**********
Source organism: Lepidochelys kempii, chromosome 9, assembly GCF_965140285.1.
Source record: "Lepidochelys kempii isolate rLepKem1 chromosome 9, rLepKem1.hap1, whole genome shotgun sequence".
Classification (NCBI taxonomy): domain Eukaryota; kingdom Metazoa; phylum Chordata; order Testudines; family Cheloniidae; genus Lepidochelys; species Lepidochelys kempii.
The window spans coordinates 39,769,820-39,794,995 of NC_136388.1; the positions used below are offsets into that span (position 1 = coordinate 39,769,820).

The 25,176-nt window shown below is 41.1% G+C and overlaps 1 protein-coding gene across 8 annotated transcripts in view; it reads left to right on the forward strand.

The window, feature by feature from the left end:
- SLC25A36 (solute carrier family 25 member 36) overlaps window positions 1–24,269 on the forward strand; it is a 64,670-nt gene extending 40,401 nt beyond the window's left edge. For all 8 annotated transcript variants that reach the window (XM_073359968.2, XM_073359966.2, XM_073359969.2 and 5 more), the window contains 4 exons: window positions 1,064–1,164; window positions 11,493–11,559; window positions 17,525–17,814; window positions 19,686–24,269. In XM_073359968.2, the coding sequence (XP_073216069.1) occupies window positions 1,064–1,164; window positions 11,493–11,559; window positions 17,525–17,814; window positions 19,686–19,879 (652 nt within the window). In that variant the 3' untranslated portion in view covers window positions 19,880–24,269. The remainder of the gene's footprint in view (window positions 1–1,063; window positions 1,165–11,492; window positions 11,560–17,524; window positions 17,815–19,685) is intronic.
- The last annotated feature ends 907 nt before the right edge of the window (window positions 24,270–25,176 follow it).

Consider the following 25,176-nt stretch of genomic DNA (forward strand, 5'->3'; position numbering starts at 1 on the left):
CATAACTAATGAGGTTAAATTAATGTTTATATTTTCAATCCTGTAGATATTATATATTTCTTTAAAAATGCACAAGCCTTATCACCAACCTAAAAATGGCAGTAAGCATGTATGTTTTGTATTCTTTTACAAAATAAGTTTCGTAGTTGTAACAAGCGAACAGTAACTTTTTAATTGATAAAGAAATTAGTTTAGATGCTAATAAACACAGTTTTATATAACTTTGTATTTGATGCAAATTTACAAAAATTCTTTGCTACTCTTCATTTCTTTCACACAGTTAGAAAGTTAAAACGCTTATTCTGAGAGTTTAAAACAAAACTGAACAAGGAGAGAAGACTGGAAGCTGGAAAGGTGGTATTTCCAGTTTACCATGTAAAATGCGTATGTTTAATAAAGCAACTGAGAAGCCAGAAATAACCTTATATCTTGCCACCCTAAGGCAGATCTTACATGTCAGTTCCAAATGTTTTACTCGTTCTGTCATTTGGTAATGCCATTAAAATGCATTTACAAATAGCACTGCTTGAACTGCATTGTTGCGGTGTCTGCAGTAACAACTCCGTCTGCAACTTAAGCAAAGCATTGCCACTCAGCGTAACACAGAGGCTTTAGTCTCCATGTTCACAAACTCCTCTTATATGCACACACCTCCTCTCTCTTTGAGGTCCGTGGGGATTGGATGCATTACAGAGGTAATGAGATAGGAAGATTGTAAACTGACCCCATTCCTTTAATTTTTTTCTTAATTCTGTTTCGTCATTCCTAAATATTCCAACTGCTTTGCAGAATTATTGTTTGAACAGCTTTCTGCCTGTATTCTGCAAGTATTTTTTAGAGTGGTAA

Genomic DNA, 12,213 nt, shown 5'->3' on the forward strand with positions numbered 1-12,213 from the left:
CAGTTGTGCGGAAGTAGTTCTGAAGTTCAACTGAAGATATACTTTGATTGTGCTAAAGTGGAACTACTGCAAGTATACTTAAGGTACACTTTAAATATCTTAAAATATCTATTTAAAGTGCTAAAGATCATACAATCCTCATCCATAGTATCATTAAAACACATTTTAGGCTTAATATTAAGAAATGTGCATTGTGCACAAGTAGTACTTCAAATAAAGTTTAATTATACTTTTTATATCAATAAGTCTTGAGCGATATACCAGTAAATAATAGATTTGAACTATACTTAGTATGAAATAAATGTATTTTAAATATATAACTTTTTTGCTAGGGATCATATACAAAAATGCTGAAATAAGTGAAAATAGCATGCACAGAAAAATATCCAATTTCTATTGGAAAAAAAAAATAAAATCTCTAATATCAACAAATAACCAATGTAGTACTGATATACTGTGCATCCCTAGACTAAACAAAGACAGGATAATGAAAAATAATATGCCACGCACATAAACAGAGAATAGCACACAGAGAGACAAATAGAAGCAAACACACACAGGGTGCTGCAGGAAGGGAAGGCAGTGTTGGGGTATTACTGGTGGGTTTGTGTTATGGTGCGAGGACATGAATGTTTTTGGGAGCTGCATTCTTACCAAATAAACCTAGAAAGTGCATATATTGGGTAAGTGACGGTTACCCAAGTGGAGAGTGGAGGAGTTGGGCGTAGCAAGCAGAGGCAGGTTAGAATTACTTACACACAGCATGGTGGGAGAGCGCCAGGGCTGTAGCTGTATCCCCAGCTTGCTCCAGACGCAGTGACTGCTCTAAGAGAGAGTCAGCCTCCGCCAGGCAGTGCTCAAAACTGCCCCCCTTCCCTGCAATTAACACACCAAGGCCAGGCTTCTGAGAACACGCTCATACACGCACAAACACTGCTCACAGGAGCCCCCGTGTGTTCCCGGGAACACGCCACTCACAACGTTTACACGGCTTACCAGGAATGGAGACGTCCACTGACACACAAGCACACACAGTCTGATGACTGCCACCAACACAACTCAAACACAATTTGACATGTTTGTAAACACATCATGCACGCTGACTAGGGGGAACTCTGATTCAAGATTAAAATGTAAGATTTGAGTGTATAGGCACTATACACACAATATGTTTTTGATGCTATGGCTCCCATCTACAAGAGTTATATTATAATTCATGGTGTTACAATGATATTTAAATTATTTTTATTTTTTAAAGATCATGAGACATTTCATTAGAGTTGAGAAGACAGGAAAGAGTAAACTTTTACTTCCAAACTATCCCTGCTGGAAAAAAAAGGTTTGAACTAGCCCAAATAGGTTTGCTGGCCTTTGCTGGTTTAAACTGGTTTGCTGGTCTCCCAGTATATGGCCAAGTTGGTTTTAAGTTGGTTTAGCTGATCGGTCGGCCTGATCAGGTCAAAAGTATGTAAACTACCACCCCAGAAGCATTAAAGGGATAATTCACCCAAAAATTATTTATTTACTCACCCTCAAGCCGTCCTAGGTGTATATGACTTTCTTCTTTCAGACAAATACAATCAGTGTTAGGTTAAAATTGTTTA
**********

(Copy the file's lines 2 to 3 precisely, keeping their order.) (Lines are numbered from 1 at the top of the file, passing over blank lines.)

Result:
Source record: "Lepidochelys kempii isolate rLepKem1 chromosome 9, rLepKem1.hap1, whole genome shotgun sequence".
Classification (NCBI taxonomy): domain Eukaryota; kingdom Metazoa; phylum Chordata; order Testudines; family Cheloniidae; genus Lepidochelys; species Lepidochelys kempii.